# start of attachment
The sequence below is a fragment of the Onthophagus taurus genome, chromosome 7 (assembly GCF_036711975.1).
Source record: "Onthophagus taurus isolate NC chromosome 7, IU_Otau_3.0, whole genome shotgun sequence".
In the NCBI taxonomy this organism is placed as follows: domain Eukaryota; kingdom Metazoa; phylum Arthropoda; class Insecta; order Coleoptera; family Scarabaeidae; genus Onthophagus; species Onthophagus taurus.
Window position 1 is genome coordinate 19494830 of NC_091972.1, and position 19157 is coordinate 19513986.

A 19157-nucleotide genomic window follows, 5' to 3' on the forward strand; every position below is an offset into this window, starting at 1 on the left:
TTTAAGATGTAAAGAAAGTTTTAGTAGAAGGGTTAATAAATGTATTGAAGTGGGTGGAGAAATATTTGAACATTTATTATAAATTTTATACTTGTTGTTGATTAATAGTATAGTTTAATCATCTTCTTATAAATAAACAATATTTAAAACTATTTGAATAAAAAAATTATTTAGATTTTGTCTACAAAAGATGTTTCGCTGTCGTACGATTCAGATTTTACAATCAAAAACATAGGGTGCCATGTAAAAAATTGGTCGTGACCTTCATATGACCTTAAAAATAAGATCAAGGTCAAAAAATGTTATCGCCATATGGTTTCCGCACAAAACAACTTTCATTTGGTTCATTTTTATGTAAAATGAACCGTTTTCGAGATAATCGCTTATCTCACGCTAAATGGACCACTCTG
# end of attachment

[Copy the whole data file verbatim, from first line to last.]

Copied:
The sequence below is a fragment of the Onthophagus taurus genome, chromosome 7 (assembly GCF_036711975.1).
Source record: "Onthophagus taurus isolate NC chromosome 7, IU_Otau_3.0, whole genome shotgun sequence".
In the NCBI taxonomy this organism is placed as follows: domain Eukaryota; kingdom Metazoa; phylum Arthropoda; class Insecta; order Coleoptera; family Scarabaeidae; genus Onthophagus; species Onthophagus taurus.
Window position 1 is genome coordinate 19494830 of NC_091972.1, and position 19157 is coordinate 19513986.

A 19157-nucleotide genomic window follows, 5' to 3' on the forward strand; every position below is an offset into this window, starting at 1 on the left:
TTTAAGATGTAAAGAAAGTTTTAGTAGAAGGGTTAATAAATGTATTGAAGTGGGTGGAGAAATATTTGAACATTTATTATAAATTTTATACTTGTTGTTGATTAATAGTATAGTTTAATCATCTTCTTATAAATAAACAATATTTAAAACTATTTGAATAAAAAAATTATTTAGATTTTGTCTACAAAAGATGTTTCGCTGTCGTACGATTCAGATTTTACAATCAAAAACATAGGGTGCCATGTAAAAAATTGGTCGTGACCTTCATATGACCTTAAAAATAAGATCAAGGTCAAAAAATGTTATCGCCATATGGTTTCCGCACAAAACAACTTTCATTTGGTTCATTTTTATGTAAAATGAACCGTTTTCGAGATAATCGCTTATCTCACGCTAAATGGACCACTCTG